the guacamole recipe I like the most is just smashed avocado and water. Not even any lime or lemon to slow the reaction. When I got guacamole at restaurants in Nashville, I knew that one avocado had been smashed immediately prior to serving the dish, and the taste was so fresh that with a good pico de gallo and sour cream it was unbelievable in fajitas. The food NEVER contains garlic, cumin, or chili powder. All flavor comes from fresh ingredients and cooking methods. Things like fajitas or tacos de asada never came with cheese, and they didn't need it. I have a feeling that the secret is cooking with lard. :)
            The restaurants were always family operations, and the service was so nice it was unbelievable. As a kid I spent every single day for years and years at a mexican friend's house. His mom was way nicer than my own, so without my mexican comfort food, I'm feeling pretty disconnected!
            And when I get recommendations from the locals, it invariably sucks in the same way.
            I give up, I just have to keep eating at La Poblanita. They are far and away the best I've had, I just miss my restaurant fare like fajita quesadillas and molcajete and a host of dishes with impossible to pronounce aztec greens.

            1. re: dkcaudill

              Why are you giving up? Did you look at the threads I linked? There are many good choices in the area. Perhaps not in Bremerton, but there aren't many good choices of anything in Bremerton (not surprising from a small military town).

              And I'm not a Mexican food expert, but I'll say that at the places I love to go, many of which are in those threads, I don't taste cumin or chili powder or much garlic. So give some of them a try. You probably won't find fajitas and sour cream at the authentic places, though. I too love sour cream but that's strictly for gringos.

              Also, you could probably order just mashed avocado instead of guacamole, if that's what you like. Guacamole always has other ingredients, you are just describing mashed avocado.

          3. Mt Vernon/Skagit Valley has a large Mexican population and of course several Mexican restaurants. I like La Casita; it's a bit off the beaten path and is a homey little place. That said, I don't know if you'll like it any better, based on your definition of "authentic". It is Mexican food, made by Mexicans, eaten by Mexicans.

            1. Well, Kitsap now has a free mullet-removal program:


              Halfway decent food can't be that far behind.

              1. Based on your description of "authentic" Nashville Mexican food. It sounds like you can go to any horrid mexican chain sit-down place (like Azteca) tell them to hold the yellow cheese and throw some water into your guac.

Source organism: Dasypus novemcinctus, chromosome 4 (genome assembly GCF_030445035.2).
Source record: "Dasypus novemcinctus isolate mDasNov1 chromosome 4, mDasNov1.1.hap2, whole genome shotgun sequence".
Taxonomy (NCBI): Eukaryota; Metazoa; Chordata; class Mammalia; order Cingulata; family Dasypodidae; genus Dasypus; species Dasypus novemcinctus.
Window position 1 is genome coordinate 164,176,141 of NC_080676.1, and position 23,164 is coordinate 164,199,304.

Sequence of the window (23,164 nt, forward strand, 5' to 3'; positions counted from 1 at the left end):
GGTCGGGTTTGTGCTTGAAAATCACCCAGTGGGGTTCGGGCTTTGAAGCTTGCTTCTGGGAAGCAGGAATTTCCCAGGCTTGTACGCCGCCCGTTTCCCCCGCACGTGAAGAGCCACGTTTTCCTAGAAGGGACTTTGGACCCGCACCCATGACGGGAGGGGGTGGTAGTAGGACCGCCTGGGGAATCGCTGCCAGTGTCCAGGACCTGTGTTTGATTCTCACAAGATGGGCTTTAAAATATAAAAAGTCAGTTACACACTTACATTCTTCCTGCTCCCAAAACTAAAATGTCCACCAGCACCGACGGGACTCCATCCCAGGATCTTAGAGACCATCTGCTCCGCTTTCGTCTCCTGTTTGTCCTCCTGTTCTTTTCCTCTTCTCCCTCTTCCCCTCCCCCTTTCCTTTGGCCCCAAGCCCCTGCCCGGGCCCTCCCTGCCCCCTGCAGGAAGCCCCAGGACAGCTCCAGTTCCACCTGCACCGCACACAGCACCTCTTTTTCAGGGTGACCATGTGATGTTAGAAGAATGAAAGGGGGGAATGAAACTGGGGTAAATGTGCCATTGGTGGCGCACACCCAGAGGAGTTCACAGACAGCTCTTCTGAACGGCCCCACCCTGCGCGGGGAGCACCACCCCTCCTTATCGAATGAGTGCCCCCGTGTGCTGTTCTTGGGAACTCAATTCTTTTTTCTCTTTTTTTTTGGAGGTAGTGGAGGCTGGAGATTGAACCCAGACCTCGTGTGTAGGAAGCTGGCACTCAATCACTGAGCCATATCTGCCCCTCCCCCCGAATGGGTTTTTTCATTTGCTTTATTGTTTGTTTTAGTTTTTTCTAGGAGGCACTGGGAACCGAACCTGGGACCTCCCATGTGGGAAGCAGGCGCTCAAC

9 Replies
                1. re: hhlodesign

                  Well, garlic and cumin are staples in the Mexican kitchen, so it is a bit hard to understand Mexican food without it. Chile powder is not, but that's because a Mexican cook would use dried chiles and toast, soften them and puree them.

                  1. re: PAO

                    Just come on over to Seattle--we have loads of good authentic Mex here these days. There's a small regional chain called El Rinconcito that you should keep your eyes out for. They are usually in old fast food joints, as a lot of the good little Mex places are.

                    1. re: allisonw

                      Hey allisonw, where may I find some of these joints? I love me some mexican food, and I always like to try new spots!

                      1. re: dylinw

                        If you must know (wink), my personal favorite is El Sabor on 153rd and Aurora.

                        We have so many good places now though, mostly in places like Lynnwood and Renton--you know, not in the high rent districts....

                        1. re: allisonw

                          Well 153rd and Aurora isn't too far from me, so thank you! I'm down in Ballard and go to Senor Moose probably far too often. Must mix it up!

                    2. re: PAO

                      Again with this "staples of the mexican kitchen" business? There are a lot of different types of mexican cuisine, and this is the one I'm looking for. My "mexican mom" is from Monterrey, and she certainly didn't use garlic in almost anything, except maybe, maybe salsa.
                      I'd have to say that my negative stereotype about the northwest is the overuse of garlic. It's like the only spice people tolerate well here.

                      1. re: dkcaudill

                        I didn't say they use garlic in everything. I said it was a staple. Flour is a staple in an American kitchen and that doesn't mean it's in everything. Oregano is a staple in an Italian kitchen, but it's not in everthing either. Garlic, like white onion, is often roasted in the skin on a comal in Mexico so that it has a warm full flavor, not the sharp flavor that is so prevalent in American garlic fries or garlic bread, neither of which I particularly enjoy.. Look at Diana Kennedy's or Rick Bayless's or Susanna Trilling's cookbooks. You will see garlic, not in everything, but often. And stop sterotyping native Northwesterners.

                        1. re: PAO